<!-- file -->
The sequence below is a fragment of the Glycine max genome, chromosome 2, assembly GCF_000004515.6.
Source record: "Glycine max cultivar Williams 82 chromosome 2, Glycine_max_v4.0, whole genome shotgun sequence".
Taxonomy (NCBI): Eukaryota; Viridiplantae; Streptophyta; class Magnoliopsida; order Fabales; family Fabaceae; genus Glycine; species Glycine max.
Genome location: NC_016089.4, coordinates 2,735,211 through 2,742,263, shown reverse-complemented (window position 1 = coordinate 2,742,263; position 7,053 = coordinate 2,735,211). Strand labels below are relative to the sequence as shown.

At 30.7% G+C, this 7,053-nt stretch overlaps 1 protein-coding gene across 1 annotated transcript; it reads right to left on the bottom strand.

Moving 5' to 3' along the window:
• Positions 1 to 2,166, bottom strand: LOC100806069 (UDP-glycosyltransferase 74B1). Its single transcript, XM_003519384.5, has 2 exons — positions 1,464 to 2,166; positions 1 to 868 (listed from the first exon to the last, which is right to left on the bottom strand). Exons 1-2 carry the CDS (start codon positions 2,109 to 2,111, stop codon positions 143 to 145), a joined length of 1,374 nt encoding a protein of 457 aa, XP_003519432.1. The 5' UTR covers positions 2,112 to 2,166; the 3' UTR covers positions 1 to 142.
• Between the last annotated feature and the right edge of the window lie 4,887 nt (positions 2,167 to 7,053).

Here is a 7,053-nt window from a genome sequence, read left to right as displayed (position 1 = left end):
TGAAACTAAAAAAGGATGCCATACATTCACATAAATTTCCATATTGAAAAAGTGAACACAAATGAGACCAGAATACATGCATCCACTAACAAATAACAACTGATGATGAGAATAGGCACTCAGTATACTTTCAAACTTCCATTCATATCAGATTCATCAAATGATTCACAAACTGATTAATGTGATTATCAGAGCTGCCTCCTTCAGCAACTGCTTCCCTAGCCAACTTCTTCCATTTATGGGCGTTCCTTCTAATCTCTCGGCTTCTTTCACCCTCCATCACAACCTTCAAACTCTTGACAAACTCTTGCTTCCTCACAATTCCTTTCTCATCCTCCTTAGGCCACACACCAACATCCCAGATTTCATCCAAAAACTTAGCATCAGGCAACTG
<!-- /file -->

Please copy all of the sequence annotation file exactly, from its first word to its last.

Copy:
The sequence below is a fragment of the Glycine max genome, chromosome 2, assembly GCF_000004515.6.
Source record: "Glycine max cultivar Williams 82 chromosome 2, Glycine_max_v4.0, whole genome shotgun sequence".
Taxonomy (NCBI): Eukaryota; Viridiplantae; Streptophyta; class Magnoliopsida; order Fabales; family Fabaceae; genus Glycine; species Glycine max.
Genome location: NC_016089.4, coordinates 2,735,211 through 2,742,263, shown reverse-complemented (window position 1 = coordinate 2,742,263; position 7,053 = coordinate 2,735,211). Strand labels below are relative to the sequence as shown.

At 30.7% G+C, this 7,053-nt stretch overlaps 1 protein-coding gene across 1 annotated transcript; it reads right to left on the bottom strand.

Moving 5' to 3' along the window:
• Positions 1 to 2,166, bottom strand: LOC100806069 (UDP-glycosyltransferase 74B1). Its single transcript, XM_003519384.5, has 2 exons — positions 1,464 to 2,166; positions 1 to 868 (listed from the first exon to the last, which is right to left on the bottom strand). Exons 1-2 carry the CDS (start codon positions 2,109 to 2,111, stop codon positions 143 to 145), a joined length of 1,374 nt encoding a protein of 457 aa, XP_003519432.1. The 5' UTR covers positions 2,112 to 2,166; the 3' UTR covers positions 1 to 142.
• Between the last annotated feature and the right edge of the window lie 4,887 nt (positions 2,167 to 7,053).

Here is a 7,053-nt window from a genome sequence, read left to right as displayed (position 1 = left end):
TGAAACTAAAAAAGGATGCCATACATTCACATAAATTTCCATATTGAAAAAGTGAACACAAATGAGACCAGAATACATGCATCCACTAACAAATAACAACTGATGATGAGAATAGGCACTCAGTATACTTTCAAACTTCCATTCATATCAGATTCATCAAATGATTCACAAACTGATTAATGTGATTATCAGAGCTGCCTCCTTCAGCAACTGCTTCCCTAGCCAACTTCTTCCATTTATGGGCGTTCCTTCTAATCTCTCGGCTTCTTTCACCCTCCATCACAACCTTCAAACTCTTGACAAACTCTTGCTTCCTCACAATTCCTTTCTCATCCTCCTTAGGCCACACACCAACATCCCAGATTTCATCCAAAAACTTAGCATCAGGCAACTG